JAMAICA | No need for States of Emergency to Control Crime says Opposition Leader Golding

JAMAICA |     No need for States of Emergency to Control Crime says Opposition Leader Golding

KINGSTON, November 16, 2021 - People's National Party (PNP) President Mark Golding says the government does not need to implement States Of Emergency in order to control crime, as the government has within its arsenal, legislation  to move police and army personnel to various communities and locations across the island without imposing SOEs.

Speaking at a press conference on Monday, Golding pointed out that  “It is just a question of how you organise your security forces, which has been going on for years. We do not need states of emergency to have police and soldiers on the ground in our communities. 

There can be curfews, they can be called in on searches without a state of emergency. These tools exist under ordinary legislation and it is a dangerous falsehood, fake news spread by this Government to suggest that having security on the ground means you have to have states of emergency. Nutt'n nuh go so,” argued the opposition leader.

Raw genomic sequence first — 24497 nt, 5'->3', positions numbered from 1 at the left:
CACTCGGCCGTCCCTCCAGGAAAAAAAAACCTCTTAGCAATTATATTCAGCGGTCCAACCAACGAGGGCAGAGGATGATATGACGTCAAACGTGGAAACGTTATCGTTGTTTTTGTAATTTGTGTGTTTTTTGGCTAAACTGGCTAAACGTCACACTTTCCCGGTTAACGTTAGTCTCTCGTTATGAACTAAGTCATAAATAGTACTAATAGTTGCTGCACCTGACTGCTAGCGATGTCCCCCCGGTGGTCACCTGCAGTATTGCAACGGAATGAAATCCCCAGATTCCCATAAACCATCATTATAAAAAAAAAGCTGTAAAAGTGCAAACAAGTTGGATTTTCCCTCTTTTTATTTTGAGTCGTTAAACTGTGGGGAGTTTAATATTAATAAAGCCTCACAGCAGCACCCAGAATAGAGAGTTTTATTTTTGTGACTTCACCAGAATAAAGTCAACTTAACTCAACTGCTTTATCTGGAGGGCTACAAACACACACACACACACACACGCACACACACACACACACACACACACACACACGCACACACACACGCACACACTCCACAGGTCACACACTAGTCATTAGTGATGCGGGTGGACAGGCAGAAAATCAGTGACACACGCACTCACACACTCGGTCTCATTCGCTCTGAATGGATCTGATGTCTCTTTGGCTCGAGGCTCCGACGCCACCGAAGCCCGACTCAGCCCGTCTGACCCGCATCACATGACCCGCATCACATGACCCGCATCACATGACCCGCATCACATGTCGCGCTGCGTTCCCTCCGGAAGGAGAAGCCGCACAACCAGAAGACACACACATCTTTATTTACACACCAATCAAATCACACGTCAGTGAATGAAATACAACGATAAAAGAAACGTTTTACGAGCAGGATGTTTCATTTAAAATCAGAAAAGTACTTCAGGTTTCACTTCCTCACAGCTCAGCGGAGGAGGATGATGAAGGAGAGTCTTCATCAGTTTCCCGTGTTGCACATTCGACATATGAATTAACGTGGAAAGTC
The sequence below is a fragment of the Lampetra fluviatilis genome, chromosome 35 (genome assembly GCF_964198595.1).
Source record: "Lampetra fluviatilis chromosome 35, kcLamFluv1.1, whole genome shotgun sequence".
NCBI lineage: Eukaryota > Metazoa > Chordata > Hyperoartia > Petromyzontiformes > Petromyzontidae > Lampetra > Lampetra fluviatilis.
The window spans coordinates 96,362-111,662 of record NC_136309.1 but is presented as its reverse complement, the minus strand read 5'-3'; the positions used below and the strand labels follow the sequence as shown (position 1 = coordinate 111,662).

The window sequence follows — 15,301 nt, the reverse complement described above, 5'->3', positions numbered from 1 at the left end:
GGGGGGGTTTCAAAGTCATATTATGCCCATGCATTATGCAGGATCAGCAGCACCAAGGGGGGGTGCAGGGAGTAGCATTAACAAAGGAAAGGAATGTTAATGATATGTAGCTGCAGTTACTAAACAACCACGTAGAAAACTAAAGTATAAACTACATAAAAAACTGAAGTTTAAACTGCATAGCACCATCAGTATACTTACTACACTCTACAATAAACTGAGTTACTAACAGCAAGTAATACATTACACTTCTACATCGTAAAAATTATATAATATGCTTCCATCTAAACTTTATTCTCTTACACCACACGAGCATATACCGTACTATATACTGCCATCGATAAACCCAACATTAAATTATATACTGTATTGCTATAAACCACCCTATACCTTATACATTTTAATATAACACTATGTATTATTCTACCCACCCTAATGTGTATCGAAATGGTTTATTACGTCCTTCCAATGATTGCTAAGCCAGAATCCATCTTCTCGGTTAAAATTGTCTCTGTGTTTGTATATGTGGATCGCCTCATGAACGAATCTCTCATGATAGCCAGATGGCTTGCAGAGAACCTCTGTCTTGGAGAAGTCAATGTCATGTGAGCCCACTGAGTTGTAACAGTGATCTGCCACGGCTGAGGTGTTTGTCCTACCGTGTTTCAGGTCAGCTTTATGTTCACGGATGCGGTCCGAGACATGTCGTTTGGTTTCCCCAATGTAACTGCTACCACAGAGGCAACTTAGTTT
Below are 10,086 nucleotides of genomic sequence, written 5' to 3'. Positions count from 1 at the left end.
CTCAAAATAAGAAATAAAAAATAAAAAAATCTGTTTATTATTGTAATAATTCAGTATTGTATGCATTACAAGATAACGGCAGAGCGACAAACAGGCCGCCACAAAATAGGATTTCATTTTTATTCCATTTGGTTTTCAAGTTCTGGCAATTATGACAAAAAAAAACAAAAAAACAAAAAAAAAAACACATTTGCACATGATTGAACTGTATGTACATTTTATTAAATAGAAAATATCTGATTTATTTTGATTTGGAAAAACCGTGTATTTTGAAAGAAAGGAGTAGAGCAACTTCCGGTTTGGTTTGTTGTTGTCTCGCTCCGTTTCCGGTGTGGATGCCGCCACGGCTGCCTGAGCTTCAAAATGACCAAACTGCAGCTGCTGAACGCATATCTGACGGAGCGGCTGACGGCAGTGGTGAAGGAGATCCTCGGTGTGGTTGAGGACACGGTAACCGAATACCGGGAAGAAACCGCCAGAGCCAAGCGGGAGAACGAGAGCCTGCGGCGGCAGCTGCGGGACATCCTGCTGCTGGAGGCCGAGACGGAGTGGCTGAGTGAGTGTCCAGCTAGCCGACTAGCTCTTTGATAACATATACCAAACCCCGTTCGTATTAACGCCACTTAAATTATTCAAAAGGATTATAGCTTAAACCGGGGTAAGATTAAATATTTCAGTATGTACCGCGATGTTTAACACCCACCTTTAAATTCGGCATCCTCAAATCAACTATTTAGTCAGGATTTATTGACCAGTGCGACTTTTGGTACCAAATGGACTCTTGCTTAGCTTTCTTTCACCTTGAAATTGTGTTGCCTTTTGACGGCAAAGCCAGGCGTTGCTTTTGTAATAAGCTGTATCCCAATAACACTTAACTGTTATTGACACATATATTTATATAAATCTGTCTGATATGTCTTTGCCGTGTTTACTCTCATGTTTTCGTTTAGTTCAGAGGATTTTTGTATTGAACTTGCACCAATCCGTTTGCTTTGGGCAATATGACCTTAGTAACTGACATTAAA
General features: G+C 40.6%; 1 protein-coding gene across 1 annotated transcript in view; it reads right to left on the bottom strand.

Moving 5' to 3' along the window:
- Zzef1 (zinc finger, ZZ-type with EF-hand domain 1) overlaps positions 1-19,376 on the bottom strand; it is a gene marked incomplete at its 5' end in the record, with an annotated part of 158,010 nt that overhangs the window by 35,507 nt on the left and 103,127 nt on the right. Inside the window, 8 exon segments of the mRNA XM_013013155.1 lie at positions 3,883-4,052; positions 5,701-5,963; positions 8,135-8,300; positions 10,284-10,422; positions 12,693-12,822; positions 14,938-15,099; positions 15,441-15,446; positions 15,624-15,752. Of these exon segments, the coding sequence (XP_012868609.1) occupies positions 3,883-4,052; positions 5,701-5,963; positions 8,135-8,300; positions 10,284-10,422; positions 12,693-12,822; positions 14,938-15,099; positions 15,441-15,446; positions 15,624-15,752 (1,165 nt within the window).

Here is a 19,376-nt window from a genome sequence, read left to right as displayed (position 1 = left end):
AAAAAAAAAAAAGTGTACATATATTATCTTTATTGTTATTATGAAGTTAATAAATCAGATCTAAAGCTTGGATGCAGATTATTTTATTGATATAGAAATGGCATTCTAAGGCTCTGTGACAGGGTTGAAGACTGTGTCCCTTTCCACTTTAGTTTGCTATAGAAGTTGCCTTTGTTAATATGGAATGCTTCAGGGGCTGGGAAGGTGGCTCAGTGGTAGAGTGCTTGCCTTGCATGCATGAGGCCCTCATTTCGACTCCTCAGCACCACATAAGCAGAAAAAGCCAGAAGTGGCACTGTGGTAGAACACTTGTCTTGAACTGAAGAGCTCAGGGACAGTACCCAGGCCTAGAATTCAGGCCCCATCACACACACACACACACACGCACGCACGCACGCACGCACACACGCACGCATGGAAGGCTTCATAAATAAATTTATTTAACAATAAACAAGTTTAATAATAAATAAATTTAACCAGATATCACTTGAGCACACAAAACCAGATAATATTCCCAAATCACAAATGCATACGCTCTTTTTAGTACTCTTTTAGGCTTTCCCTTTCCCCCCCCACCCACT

Peoples National Party spokesman on national security, Member of Parliament  Peter Bunting argued that the Government is perpetuating a “big lie” by using SOEs to allow the deployment of police and soldiers in adequate quantities in communities where there is a surge in murders. Peoples National Party spokesman on national security, Member of Parliament Peter Bunting argued that the Government is perpetuating a “big lie” by using SOEs to allow the deployment of police and soldiers in adequate quantities in communities where there is a surge in murders.“This SOE allows police to detain anyone w/out charge for up to 90 days. The reason for detention can even be quite trivial, like being outdoors during a curfew. With the renewal of this approach to controlling the population, Jamaica is increasingly becoming a police state,” Golding lamented

The Opposition Leader suggested that a balanced approach involving the strengthening of the Peace Management Initiative (PMI) islandwide could be used instead of states of emergency (SOEs) to eliminate violent crimes.

“We believe in a national programme to save at-risk youth from turning to badness and the gun. The education system has failed so many of our youths. This programme must be well-funded and include mentorship, remedial education, vocational skills training, life skills coaching, preparation for the world of work and job placements,” Golding told the media..

Noting that the Government has effectively abandoned the use of the PMI, Golding said his party believes in the initiative, along with using community influencers as violence interrupters who are on the ground to intervene in conflicts and prevent a spiral of reprisal killings.